Starting this July, we’re piloting a new 90-minute mini-workshop format as part of our expanding professional development curriculum to support community managers in STEM. Our first series will focus on planning and facilitating virtual events, with five standalone mini-workshops for you to choose from. Take one or take them all!
In this blog post, we answer any questions you might have about the virtual events series, but if we’ve missed something, please email us at: email@example.com.
We’re excited that the CSCCE team continues to grow, and this week we welcome Jenny East onboard as CSCCE’s newest trainer. Jenny will join lead trainer Camille Santistevan, along with center director Lou Woodley, in developing and facilitating CSCCE’s modular, online trainings and client-facing support.
Before joining the CSCCE team, Jenny spent over five years as an outreach coordinator for Oregon Sea Grant at Oregon State University, USA. In this role, she worked to educate recreational boaters about preventing water pollution and how to reduce their impact on the local ecosystem, a mission she undertook through the development of materials and events to engage boating communities within Oregon. Her position also included training staff at local marinas so that they had the skills and resources they needed, as they also had a role in supporting healthy waterways.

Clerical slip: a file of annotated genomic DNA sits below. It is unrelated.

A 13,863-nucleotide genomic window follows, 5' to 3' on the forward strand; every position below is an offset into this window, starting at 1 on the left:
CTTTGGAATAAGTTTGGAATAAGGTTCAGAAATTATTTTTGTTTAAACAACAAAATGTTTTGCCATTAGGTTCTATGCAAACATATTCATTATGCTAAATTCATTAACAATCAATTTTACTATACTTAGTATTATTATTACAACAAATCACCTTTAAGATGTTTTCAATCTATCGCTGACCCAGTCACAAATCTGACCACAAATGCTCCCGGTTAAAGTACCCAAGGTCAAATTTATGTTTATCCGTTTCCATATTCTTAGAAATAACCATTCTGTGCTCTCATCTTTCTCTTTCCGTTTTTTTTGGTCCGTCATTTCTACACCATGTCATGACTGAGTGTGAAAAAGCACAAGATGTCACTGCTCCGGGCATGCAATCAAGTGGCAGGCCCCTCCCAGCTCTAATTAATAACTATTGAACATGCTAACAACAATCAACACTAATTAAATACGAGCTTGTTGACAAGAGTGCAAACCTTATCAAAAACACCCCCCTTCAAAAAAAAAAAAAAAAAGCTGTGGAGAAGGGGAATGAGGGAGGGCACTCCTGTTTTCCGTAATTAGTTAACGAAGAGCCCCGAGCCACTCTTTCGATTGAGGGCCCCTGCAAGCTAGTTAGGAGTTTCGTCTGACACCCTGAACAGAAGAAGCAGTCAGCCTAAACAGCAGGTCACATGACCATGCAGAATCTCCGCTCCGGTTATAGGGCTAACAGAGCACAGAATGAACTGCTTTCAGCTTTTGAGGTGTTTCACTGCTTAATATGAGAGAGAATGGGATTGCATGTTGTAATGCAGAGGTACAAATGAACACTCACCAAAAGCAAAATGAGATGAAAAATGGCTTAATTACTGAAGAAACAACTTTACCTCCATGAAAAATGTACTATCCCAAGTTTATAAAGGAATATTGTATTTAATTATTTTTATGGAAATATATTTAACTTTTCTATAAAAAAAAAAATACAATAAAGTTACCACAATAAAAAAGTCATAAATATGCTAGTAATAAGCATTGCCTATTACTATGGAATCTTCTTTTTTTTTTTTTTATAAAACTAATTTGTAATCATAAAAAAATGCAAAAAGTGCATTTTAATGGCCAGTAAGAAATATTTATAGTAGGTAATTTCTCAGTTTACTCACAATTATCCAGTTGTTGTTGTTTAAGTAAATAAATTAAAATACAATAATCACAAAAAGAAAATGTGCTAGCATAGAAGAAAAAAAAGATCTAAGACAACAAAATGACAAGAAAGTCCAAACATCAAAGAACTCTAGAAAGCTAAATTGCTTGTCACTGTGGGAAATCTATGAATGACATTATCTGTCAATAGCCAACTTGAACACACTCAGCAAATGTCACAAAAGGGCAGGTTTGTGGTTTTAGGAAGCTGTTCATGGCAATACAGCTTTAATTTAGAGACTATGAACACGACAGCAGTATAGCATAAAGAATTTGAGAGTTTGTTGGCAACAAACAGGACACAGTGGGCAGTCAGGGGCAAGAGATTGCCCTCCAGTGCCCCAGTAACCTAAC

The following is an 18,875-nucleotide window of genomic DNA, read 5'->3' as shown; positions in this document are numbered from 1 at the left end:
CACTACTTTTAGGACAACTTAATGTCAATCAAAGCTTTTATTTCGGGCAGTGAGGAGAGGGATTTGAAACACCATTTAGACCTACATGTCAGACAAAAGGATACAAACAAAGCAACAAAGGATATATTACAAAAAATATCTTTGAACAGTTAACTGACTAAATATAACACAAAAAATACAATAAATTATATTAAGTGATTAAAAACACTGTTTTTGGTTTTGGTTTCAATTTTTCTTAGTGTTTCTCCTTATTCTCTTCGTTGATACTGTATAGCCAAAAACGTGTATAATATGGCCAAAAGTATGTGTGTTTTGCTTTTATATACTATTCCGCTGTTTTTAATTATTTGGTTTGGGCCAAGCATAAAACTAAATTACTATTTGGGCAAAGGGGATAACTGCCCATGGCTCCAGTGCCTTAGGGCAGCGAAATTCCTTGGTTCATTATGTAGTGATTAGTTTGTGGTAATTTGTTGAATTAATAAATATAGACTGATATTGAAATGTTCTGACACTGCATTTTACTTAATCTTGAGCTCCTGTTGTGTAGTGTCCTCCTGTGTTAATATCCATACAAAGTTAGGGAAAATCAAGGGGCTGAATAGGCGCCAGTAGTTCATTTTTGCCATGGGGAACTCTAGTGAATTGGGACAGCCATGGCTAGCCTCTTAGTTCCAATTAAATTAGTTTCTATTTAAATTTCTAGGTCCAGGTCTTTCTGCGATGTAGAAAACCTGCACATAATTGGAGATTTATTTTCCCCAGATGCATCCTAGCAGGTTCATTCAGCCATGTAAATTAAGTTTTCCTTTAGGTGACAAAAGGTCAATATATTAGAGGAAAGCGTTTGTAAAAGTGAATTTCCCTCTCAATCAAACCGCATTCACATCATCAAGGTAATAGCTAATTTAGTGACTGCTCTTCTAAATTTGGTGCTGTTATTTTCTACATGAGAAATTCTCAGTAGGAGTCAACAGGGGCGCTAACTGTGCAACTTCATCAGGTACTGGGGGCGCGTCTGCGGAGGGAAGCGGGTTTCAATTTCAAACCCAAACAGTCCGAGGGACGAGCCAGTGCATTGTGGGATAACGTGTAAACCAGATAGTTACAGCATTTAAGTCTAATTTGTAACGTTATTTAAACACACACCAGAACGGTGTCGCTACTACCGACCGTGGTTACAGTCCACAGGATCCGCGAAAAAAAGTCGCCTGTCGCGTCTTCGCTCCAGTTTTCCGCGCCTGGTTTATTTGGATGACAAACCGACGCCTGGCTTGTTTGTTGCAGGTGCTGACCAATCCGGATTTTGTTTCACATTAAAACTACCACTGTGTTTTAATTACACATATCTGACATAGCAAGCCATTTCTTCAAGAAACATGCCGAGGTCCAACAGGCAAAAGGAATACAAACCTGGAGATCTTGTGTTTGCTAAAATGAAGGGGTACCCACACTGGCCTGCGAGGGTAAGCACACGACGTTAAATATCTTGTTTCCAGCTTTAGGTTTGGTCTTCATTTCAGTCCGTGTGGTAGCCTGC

We’re delighted to announce that CSCCE has received a $125k grant from the Alfred P. Sloan Foundation to continue our work supporting the transition to online collaboration that’s been accelerated due to the global pandemic.
In this post, we outline what we plan to deliver thanks to this grant – and we indicate the emerging opportunities to participate or collaborate with CSCCE that will result.
Supporting a rapid shift in norms
The ongoing global COVID-19 pandemic has forced a sudden transition to online meetings and online work spaces for which many scientific organizations and communities were painfully under-prepared. Although discussions were underway in many organizations to improve access to conferences and events by offering virtual options, few had begun to implement them at scale. As a result, many organizations are now frantically trying to adapt, while lacking the in-house expertise, access to reliable information, and peer support necessary for staff to succeed.